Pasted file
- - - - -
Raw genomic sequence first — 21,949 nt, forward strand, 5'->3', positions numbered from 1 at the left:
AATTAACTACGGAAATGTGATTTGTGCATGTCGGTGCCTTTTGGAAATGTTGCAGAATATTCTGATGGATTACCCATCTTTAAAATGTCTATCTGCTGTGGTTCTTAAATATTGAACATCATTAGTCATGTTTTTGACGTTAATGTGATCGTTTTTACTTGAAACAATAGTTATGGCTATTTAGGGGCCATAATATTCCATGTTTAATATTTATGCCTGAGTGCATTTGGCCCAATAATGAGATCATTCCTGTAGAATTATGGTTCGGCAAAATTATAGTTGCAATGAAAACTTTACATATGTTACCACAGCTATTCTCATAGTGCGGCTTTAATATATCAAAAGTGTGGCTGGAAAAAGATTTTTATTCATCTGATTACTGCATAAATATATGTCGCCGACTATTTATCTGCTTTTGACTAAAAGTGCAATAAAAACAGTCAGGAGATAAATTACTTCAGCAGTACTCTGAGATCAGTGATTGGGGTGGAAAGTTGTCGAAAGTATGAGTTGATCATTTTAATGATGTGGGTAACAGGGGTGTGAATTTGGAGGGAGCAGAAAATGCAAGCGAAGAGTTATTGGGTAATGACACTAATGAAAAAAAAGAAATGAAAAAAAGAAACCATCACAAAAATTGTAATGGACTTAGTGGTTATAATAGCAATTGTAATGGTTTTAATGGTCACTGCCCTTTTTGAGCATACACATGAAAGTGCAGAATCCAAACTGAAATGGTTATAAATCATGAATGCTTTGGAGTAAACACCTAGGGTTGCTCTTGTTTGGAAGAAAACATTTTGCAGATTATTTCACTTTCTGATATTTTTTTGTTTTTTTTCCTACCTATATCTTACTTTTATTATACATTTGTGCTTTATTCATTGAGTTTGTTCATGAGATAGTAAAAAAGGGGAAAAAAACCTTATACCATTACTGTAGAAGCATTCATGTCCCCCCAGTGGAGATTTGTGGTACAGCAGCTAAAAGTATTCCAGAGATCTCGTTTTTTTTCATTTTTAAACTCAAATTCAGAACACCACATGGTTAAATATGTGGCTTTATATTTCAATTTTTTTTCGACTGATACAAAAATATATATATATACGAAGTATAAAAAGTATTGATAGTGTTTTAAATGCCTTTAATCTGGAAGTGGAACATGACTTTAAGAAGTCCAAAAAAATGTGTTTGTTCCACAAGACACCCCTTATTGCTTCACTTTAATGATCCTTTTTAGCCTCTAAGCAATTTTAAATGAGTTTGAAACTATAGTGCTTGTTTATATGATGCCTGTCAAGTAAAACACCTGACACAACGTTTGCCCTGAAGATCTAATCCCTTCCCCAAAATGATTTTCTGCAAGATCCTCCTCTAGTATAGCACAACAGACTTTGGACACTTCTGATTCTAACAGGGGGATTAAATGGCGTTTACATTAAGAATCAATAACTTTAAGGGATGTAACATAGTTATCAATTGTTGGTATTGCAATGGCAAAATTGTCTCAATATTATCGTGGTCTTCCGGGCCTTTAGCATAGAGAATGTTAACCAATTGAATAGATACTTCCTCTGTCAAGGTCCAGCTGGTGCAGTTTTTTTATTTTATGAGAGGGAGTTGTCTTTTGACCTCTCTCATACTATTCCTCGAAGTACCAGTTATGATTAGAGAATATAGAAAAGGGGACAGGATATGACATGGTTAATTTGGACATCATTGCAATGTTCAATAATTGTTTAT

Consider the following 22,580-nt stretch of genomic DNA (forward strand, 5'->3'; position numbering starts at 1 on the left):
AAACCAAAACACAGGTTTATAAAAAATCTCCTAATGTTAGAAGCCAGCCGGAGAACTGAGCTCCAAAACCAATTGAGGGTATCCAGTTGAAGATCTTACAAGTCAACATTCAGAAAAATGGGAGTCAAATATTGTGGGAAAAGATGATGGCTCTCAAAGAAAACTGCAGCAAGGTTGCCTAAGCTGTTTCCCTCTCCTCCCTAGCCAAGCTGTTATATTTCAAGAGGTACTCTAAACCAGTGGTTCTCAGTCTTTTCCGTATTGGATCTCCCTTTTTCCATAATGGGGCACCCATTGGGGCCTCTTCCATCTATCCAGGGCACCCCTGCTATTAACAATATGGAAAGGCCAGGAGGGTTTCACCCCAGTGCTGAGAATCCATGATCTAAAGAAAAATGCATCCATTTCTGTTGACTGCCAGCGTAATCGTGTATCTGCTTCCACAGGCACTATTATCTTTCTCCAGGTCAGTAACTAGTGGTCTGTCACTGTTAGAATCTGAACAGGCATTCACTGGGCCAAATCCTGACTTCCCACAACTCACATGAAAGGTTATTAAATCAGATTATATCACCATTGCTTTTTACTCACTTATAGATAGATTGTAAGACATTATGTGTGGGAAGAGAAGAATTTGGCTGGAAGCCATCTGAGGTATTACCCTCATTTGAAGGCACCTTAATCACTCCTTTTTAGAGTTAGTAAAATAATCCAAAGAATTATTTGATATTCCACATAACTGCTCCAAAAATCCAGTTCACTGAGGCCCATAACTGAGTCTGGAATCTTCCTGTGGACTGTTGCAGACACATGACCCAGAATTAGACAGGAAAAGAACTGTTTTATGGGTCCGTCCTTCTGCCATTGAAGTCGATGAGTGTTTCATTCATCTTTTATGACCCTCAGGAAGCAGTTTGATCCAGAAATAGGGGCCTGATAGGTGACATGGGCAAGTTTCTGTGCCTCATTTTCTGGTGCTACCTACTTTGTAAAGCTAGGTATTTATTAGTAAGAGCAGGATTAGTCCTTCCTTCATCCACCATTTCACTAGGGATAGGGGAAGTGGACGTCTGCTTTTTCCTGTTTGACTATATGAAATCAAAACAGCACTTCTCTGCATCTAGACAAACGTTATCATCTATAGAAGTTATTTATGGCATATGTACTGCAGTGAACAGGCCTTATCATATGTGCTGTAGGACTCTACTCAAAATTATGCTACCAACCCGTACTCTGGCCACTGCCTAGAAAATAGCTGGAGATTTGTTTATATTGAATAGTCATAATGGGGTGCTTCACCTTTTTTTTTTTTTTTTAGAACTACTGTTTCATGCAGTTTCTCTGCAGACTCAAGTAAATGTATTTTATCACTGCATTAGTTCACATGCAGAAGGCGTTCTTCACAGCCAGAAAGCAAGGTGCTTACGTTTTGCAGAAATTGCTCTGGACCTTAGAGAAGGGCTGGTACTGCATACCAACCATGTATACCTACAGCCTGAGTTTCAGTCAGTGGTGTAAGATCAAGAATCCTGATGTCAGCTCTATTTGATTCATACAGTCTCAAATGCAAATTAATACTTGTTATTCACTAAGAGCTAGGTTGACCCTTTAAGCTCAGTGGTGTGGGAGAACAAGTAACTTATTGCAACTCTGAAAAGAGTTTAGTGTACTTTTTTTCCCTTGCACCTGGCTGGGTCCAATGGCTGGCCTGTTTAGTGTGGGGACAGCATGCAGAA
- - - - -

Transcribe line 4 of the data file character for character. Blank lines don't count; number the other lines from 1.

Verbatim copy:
AAACCAAAACACAGGTTTATAAAAAATCTCCTAATGTTAGAAGCCAGCCGGAGAACTGAGCTCCAAAACCAATTGAGGGTATCCAGTTGAAGATCTTACAAGTCAACATTCAGAAAAATGGGAGTCAAATATTGTGGGAAAAGATGATGGCTCTCAAAGAAAACTGCAGCAAGGTTGCCTAAGCTGTTTCCCTCTCCTCCCTAGCCAAGCTGTTATATTTCAAGAGGTACTCTAAACCAGTGGTTCTCAGTCTTTTCCGTATTGGATCTCCCTTTTTCCATAATGGGGCACCCATTGGGGCCTCTTCCATCTATCCAGGGCACCCCTGCTATTAACAATATGGAAAGGCCAGGAGGGTTTCACCCCAGTGCTGAGAATCCATGATCTAAAGAAAAATGCATCCATTTCTGTTGACTGCCAGCGTAATCGTGTATCTGCTTCCACAGGCACTATTATCTTTCTCCAGGTCAGTAACTAGTGGTCTGTCACTGTTAGAATCTGAACAGGCATTCACTGGGCCAAATCCTGACTTCCCACAACTCACATGAAAGGTTATTAAATCAGATTATATCACCATTGCTTTTTACTCACTTATAGATAGATTGTAAGACATTATGTGTGGGAAGAGAAGAATTTGGCTGGAAGCCATCTGAGGTATTACCCTCATTTGAAGGCACCTTAATCACTCCTTTTTAGAGTTAGTAAAATAATCCAAAGAATTATTTGATATTCCACATAACTGCTCCAAAAATCCAGTTCACTGAGGCCCATAACTGAGTCTGGAATCTTCCTGTGGACTGTTGCAGACACATGACCCAGAATTAGACAGGAAAAGAACTGTTTTATGGGTCCGTCCTTCTGCCATTGAAGTCGATGAGTGTTTCATTCATCTTTTATGACCCTCAGGAAGCAGTTTGATCCAGAAATAGGGGCCTGATAGGTGACATGGGCAAGTTTCTGTGCCTCATTTTCTGGTGCTACCTACTTTGTAAAGCTAGGTATTTATTAGTAAGAGCAGGATTAGTCCTTCCTTCATCCACCATTTCACTAGGGATAGGGGAAGTGGACGTCTGCTTTTTCCTGTTTGACTATATGAAATCAAAACAGCACTTCTCTGCATCTAGACAAACGTTATCATCTATAGAAGTTATTTATGGCATATGTACTGCAGTGAACAGGCCTTATCATATGTGCTGTAGGACTCTACTCAAAATTATGCTACCAACCCGTACTCTGGCCACTGCCTAGAAAATAGCTGGAGATTTGTTTATATTGAATAGTCATAATGGGGTGCTTCACCTTTTTTTTTTTTTTTTAGAACTACTGTTTCATGCAGTTTCTCTGCAGACTCAAGTAAATGTATTTTATCACTGCATTAGTTCACATGCAGAAGGCGTTCTTCACAGCCAGAAAGCAAGGTGCTTACGTTTTGCAGAAATTGCTCTGGACCTTAGAGAAGGGCTGGTACTGCATACCAACCATGTATACCTACAGCCTGAGTTTCAGTCAGTGGTGTAAGATCAAGAATCCTGATGTCAGCTCTATTTGATTCATACAGTCTCAAATGCAAATTAATACTTGTTATTCACTAAGAGCTAGGTTGACCCTTTAAGCTCAGTGGTGTGGGAGAACAAGTAACTTATTGCAACTCTGAAAAGAGTTTAGTGTACTTTTTTTCCCTTGCACCTGGCTGGGTCCAATGGCTGGCCTGTTTAGTGTGGGGACAGCATGCAGAA